it was based on what is in Nature—viz., man as -a social being—and unless his social instinct:-; were recognised the political economy would be fulno to Nature and would fail. If wo looked at the history of humanity we wo dd see that it was the growth of ages. Kveu the Grecian civilisation had not risen t>a national idea, and it was only of late t nit such a thing as national life had arisen; ii id the national life which was to rise in oar life was that which was pointed out a; : a life hv humanity ; and until we could ga U'.t lust as intense as our national life might ~ in i- social life was incomplete. As Burns , i.'d, .'!: was necessary that "man to man the ■\.. '■, ..'or shall brothers be for a' that." X -.1 v . .hat wo must struggle for if we <.loj : !''' rue social life and a true society. Xi.C", <.: i show what society in now, he wouid glance lightly at what it had been, and in that way we would have an idea to what extent advances must be made before we could really go far in reform. Taking Europe at the present day, we saw millions of men under arms, and at any moment they might be spending their strength and the wealth of the countries to which they belonged in a struggle for their life or death or the life or death of their nations. In the social life of the.se countries we would see that the whole of our society wa3 at present based on this : that the duty of each person was to struggle for bis individual life. And our whole commerce was based on this: that the clever commercial man w us the man who CDiild amass the most wealth at the expense of his rivals, just as the successful general ii the hero who is hailed because he has killed most of his foes. So the successful merchant who is able to crush out his rivals is worshipped, and it could bo seen why there were trusts and large companies and syndicates. They had found just what the large armies had found—that these large organisations would be better able to fight the battle of commercial life than if they were individuals standing alone. After a battle the field would be strewn with the dead aad the dying, and in the struggle of our industrial life the same thing was seen. In the slums of large cities were to be seen the people who were slain in this industrial battle. The poor had to go to the wall and die. A gentleman named Booth had visited every poor person in a certain district in London, and had found out the cause of their poverty. It was often said that poverty was caused by drunkenness and vice, and no doubt a deal was caused by these ; but Mr Booth found that one-third of the poor in that district Was in that state through want of regular employment. People struggling to obtain bread and a decent living were still crushed out by our industrial life. We had, then, to consider how it was that there was welling up in humanity this idea that the individual had in him something more than merely a unit in a mass. He might illustrate that by what was happening in our philosophy. There was a wave of philosophic thought passing over England which could not have been predicted fifty years ago. Half a century ago, and down to later times, the philosophical school that had the strong position was a school founded on individualistic sensationalism. It looked at man standing alone and said that man was fashioned by his surroundings, and that there was little of the collective element in him. It looked at man in the way that political economy looked at him—as an individual—and not from the point of view of society. But recently there had been a school founded in Germany which had got hold of all the best philosophical minds. This Hegelian school had an mormons following, too, in Kugland. Tfef recognised what was termed the absolute—practically a oneness in humanity. They recognised that a man was not merely a man for himself alone, but had something of the absolute in him, and saying so they appeal "Has he not:" The philosophers answered "lie has." And there_ was another thing which had come to their aid 11 prove it. The recent evolution doctrines had shown that man was not only a product of his surroundings. If anyone tried to find out what man is he would have to go back hundreds of years and trace !ii3 history, which was far older than his birth, and therefore a man could not be fashioned from his surroundings. The effect the teaching of this school had had on England waa wonderful. And just as he believed what might bo termed individualism had spent its force in philosophy, and although hj ha 3 spent its force in political economy, so he believed that we must look upon social reform in quite a different way to what wo looked at it in days gone by. We had therefore to look at social reform not from tio standpoint of the individual, but from the standpoint of society. Now he came t > what he thought its aim should be. He apprehended that social reform had two aims. We had to have a more complete society, and to have a more complete individual. If social reform was to accomplish anything and do any good we must have our Biciety placed on a higher platform, and wemust place the individual on a higher platform. Now, we had to strive for the complete individual, and for a higher state of society ; but we saw poverty, and vice, and crime, and we at once jumped to the conclusion that these might be abolished at once. There was, however, no short or easy method of reform. We could not expect poverty to cease when we had men poor in physical health; when we had men poorly equipped for life so far as their morals were concerned, and men pooily equipped so far as mental development was concerned. The poor we had always with ns ; nor could we get rid of the vicious. Men might be reproducing their past history of two or three generations back. So with crime. There wero animal typc3 of men just as well developed as a breed of dogs, and it was not to be expected that these types of individuals would cease at once. He mentioned this to point out that mere surroundings were not sufficient to change the life of the individual. It was necessary to give him time for moral development. The aim of social reform was this : to get the most physically perfect, fie most morally perfect, and those witli fie highest mental development. But we C3uld not get the highest type of individual unless we had the best individual in the boat surroundings. Unless we had the highest typo of individual we could not hj i.vo the highest type of society, and unlcc* wc bad the highest type of society we could not have the highest type of individual. Th l ; two things must go together. The ordinary political economist bed locked to perfect the individual, and had not looked inUiciciitly to his surroundings, nor seen l.lio need of looking after society. Tho •Socialist had gone to tho other extreme. He said: "If you only have a certain distribution of wealth and have a certain lyno of society, tho individuals will he all right." But he thought the truo aim of social reform waa to have the highest type of individual as well as the highest type of society. It had been said that the great man was like the giant oak, which killed off all the saplings, and that the whole world in the struggle for existence was tending to produce the best specimens that was, the best specimens co-related to tho world in which they lived. That was what Darwin enforced so well in many of his books; and it was said that men'who were poor, vicious, and criminal were, so to speak, the shavings cast off by this turning-lathe of society that was going tu fashion this perfect individual. That was still looking at society from the individualistic standpoint; but Dr Appleton pointed out that although the great man or the ideal man necessarily crushed out the weaker man, yet the great man was jmt doing as much good for tho perfection of tho vace by raising up the weak ones. He pointed that out for the reason that wc are apt to grow petsimistic and think there waa no such thing as morality in tho universe, and that all was chaos. Some of the greatest minds of the day had been pessimistic. James Thomson looked on life From this standpoint. He thought " What is the use of struggling and endeavoring? For centuries there had been poverty, vice, and crime, but if they havo varied the quantity has remained tho same." But Dr Appleton had pointed out that the world was being raised, and that was our hope for the future. As an instance of how the world had been raised, he said ho had read the other day of the number of murders which had been committed in tho county of Gloucester in one year in Uoary Vs. reign. If that number was equalled at this day in the whole of Europe ib would be thought appalling. That showed the growth which had been made in English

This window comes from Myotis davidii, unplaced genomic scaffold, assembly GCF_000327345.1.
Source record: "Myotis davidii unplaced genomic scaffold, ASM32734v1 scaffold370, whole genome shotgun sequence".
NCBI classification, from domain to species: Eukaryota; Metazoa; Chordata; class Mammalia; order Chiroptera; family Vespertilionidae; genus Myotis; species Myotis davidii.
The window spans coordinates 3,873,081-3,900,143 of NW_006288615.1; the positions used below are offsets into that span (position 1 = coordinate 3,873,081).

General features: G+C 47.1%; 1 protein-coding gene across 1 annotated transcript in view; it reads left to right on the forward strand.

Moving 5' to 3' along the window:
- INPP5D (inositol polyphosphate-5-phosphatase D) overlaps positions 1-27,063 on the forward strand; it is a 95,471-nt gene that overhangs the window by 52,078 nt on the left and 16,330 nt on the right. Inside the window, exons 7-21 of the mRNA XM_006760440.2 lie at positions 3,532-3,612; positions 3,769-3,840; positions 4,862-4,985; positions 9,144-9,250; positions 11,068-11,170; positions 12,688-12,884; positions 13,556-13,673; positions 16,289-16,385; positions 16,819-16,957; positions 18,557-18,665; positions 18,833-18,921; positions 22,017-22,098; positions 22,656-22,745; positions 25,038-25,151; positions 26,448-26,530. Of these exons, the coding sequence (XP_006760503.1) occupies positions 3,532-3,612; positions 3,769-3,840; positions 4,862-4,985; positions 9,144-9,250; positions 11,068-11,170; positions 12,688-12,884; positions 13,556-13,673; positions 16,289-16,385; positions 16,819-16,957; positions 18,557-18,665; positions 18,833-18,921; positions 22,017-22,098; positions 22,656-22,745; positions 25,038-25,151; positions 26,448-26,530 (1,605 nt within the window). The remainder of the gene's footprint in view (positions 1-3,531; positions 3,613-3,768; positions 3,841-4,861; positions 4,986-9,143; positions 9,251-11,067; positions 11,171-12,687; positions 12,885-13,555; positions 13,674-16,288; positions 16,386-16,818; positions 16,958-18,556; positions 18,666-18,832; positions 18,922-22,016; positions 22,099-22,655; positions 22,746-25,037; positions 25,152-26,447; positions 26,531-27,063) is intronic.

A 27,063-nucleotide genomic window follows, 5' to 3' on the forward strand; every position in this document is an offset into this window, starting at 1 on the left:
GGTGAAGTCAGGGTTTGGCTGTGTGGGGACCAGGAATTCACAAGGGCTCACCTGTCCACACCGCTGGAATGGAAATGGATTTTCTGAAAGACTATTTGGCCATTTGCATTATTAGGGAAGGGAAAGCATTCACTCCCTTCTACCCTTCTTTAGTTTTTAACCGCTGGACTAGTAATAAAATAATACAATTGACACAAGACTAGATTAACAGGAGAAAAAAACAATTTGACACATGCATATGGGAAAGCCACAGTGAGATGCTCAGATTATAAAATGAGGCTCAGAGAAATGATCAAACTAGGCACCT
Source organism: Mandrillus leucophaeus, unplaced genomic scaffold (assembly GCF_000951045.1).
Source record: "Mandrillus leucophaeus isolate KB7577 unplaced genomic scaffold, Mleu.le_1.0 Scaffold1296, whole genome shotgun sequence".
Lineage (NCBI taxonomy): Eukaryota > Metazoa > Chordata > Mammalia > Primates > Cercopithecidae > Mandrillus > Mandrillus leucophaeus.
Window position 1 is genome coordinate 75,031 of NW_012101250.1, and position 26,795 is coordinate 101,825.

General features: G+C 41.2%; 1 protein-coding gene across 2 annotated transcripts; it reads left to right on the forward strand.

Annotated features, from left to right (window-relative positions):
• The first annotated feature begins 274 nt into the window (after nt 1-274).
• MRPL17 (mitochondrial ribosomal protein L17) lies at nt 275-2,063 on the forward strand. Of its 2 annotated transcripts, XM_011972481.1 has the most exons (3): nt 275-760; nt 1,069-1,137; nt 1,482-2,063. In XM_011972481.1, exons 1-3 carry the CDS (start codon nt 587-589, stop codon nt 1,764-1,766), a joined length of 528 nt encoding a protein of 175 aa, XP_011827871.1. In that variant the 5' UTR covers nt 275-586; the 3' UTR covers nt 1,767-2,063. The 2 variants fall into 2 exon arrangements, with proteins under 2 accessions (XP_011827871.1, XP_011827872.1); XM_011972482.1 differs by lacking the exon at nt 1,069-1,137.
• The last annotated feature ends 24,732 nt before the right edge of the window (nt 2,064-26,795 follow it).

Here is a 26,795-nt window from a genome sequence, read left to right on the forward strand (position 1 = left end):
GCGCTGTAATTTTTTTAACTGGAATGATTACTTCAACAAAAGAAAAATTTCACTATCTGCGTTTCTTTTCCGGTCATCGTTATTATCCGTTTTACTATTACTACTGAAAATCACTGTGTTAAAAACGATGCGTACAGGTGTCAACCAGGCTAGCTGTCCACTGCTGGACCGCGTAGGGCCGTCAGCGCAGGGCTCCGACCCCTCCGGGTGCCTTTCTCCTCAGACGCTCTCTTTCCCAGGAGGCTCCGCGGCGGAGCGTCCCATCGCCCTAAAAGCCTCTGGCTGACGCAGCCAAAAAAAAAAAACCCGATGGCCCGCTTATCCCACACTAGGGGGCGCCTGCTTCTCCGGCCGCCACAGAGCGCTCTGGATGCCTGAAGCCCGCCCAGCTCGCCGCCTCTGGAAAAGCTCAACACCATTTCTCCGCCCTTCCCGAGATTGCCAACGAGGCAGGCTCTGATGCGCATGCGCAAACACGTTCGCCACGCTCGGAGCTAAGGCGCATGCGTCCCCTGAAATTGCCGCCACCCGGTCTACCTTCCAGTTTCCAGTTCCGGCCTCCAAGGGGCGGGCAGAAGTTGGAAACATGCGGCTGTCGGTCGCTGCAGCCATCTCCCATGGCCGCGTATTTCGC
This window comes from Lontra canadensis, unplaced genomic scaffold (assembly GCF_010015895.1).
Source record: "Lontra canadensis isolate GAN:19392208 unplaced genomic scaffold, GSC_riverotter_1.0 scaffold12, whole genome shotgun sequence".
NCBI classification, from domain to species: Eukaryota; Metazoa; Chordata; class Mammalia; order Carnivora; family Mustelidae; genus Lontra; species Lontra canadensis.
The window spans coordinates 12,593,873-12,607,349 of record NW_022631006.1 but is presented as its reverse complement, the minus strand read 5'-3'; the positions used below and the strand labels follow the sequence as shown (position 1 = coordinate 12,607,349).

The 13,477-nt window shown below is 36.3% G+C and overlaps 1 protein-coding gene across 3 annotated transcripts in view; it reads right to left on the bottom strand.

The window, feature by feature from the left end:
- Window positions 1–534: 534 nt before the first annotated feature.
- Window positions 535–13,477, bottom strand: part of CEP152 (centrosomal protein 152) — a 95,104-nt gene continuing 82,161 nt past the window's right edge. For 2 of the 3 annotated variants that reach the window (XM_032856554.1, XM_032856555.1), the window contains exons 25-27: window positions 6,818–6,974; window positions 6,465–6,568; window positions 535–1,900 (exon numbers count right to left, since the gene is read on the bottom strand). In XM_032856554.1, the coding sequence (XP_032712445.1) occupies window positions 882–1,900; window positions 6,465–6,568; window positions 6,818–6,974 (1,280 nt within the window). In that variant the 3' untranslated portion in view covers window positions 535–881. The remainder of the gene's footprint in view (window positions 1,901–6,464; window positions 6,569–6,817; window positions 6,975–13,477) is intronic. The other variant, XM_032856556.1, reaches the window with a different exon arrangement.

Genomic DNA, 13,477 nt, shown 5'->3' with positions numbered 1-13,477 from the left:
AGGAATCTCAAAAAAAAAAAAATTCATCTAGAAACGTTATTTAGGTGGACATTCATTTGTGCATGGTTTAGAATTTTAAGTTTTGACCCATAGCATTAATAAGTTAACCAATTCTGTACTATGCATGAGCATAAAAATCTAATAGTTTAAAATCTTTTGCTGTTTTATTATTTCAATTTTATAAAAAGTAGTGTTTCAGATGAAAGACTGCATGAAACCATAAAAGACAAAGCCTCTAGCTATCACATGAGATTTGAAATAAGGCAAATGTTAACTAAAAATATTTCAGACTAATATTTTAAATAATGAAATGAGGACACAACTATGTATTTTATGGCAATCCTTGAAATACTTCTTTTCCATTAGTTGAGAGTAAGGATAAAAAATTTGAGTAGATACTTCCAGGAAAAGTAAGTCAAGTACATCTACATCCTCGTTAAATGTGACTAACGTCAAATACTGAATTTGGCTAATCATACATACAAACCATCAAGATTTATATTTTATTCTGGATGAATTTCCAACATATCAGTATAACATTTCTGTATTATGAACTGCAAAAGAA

society in (300 or 700 yoars. He would point thin out to thoso who were inclined to bo pessimistic, utid would ask them to have yet hope for the future, for after all tho world was going ahead—getting better day by day. Some people said that we in tho colonics should have made greater advances than we had, because wo were freer hens. They forgot what George Eliot [jointed out- viz., that what wis have been makes us wltat we are. It would lie absurd for us to think that we should have brought a new social life here when we came with our old ideas and our past history. Then he would say something about the means of social reform. There was a double aim in all social reform —lirst, to look to the individual; and second, to narrowly watch the society. Only one way was open to deal with the individual, and that was to educate him, not by liini a. common school education, but by keeping before him the need of social reform, and the fact that he owed a duty to the society in which he lived as well as to himself. It was only by continual study wo could hope for any social reform. We had not half enough of it, and had not half devoted our attention to what should be the aim in life. In some respects we had been too individualistic. We had, in fact, two dangers to avoid. Wo had this danger of being too individualistic, and the danger of the individual being killed by any form of government, or of society, or of State, that denied him freedom. The danger of socialism was this : if the State did everything and allowed the individual no play, he was injured and weakened, and the production of the highest kind of man was stopped. On the other hand, if tho individual was allowed to work at his own sweet will he was also injured. Two things the Association should keep before them that they were fighting for the highest type of individual and for the highest type of society. Then with regard to the Association itself, he would say that if people were earnest in desiring social reform half the battle was won ; and let him say ono word more, and that was this : that we should never be discouraged in social reform. If wo did not succeed in effecting reforms, we should no mote give up the battle, than Bruce would give up the battle, even though six times defeated. (Applause.) Often it was found in England that when crime was thought to bo reduced to the lowest some new crime sprang up. So it was in every country in the world. It had been said "Life is like an ocean." There were waves of feeling as there were waves of the material ocean ; waves of crime and waves of reform; and all wo could accomplish was this—whether we be few, or whether we be many, let us at all times keep the flag of social reform flying. We knew that if we had done that, we had done our duty to ourselves and to those who would come after us. He did not expect we would see much of social reform in our clay. Any reform, to be lasting, must come exceedingly slowly ; and why ? Bocause any reforms that had come in the past had been exceedingly slow affairs, but they were abiding, and if they came quickly they would soon vanish. All we could lay to our hparts and souls was this : it is coming slowly, but it is coming, and 'wo might be able to say, as it had been said by some socialistic poet —
Oh, bo clad it is oura To aow eeeda for the yeara, Though others may gather the fruit and the flowers.
On the motion of Dr Bklcuku a hearty vote of thanks was accorded to Sir Robert Stout for his address, and a vote of thanks having been given to the chairman, the audience dispersed.
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SIR ROBERT STOUT ON SOCIAL REFORM., Evening Star, Issue 7946, 29 June 1889
SIR ROBERT STOUT ON SOCIAL REFORM. Evening Star, Issue 7946, 29 June 1889